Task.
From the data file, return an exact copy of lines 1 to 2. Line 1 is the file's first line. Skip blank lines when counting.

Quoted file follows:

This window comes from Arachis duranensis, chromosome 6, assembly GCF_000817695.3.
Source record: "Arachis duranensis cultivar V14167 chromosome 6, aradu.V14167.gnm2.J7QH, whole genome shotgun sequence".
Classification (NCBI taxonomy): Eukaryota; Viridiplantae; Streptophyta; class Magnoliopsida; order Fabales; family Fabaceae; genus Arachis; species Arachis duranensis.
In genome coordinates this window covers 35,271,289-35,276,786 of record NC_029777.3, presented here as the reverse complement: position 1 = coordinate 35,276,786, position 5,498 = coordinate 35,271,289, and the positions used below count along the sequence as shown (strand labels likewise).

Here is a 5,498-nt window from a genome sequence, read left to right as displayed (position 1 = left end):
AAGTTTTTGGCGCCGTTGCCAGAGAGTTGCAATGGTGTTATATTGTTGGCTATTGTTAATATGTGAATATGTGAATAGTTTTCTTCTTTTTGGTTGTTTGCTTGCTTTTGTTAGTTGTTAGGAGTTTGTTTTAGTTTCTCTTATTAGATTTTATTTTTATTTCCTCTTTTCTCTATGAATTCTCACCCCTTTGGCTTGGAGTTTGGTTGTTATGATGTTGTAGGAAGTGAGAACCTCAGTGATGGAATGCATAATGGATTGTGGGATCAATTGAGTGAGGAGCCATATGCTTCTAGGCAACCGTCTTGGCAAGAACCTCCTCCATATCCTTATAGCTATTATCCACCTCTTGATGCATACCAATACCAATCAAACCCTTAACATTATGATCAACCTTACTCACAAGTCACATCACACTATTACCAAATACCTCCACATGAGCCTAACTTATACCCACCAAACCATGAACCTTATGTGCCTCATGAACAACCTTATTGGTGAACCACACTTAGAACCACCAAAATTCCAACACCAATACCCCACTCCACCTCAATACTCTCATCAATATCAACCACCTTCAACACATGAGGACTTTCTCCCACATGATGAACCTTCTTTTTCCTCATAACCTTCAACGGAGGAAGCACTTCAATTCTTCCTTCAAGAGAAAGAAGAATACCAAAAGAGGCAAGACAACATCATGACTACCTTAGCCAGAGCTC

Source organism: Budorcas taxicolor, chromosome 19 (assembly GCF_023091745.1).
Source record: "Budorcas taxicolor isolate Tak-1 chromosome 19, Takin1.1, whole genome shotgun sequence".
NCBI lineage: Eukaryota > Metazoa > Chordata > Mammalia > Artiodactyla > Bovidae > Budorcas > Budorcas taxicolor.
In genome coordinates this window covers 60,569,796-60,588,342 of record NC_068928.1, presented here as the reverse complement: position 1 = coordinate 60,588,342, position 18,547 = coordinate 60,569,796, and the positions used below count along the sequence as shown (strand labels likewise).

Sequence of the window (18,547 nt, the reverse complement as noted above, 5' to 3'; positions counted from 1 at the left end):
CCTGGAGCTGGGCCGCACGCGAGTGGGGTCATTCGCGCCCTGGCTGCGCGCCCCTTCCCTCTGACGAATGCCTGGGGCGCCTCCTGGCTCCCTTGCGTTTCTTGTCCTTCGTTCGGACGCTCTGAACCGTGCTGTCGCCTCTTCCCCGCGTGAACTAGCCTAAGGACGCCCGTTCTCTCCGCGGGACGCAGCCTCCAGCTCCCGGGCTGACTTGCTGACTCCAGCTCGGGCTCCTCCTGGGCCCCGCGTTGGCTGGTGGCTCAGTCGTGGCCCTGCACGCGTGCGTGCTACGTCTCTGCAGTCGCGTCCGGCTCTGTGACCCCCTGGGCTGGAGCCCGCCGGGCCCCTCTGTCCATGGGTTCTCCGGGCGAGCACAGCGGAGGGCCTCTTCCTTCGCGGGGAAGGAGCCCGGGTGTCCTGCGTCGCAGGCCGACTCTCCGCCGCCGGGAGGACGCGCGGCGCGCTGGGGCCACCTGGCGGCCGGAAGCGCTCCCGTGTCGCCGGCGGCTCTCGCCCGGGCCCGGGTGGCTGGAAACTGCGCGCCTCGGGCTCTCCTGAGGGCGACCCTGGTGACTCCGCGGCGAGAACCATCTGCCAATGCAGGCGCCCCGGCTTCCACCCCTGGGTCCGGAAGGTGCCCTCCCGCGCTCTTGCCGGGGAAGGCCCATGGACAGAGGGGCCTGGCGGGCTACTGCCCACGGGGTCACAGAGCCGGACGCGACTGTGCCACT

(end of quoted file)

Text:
This window comes from Arachis duranensis, chromosome 6, assembly GCF_000817695.3.
Source record: "Arachis duranensis cultivar V14167 chromosome 6, aradu.V14167.gnm2.J7QH, whole genome shotgun sequence".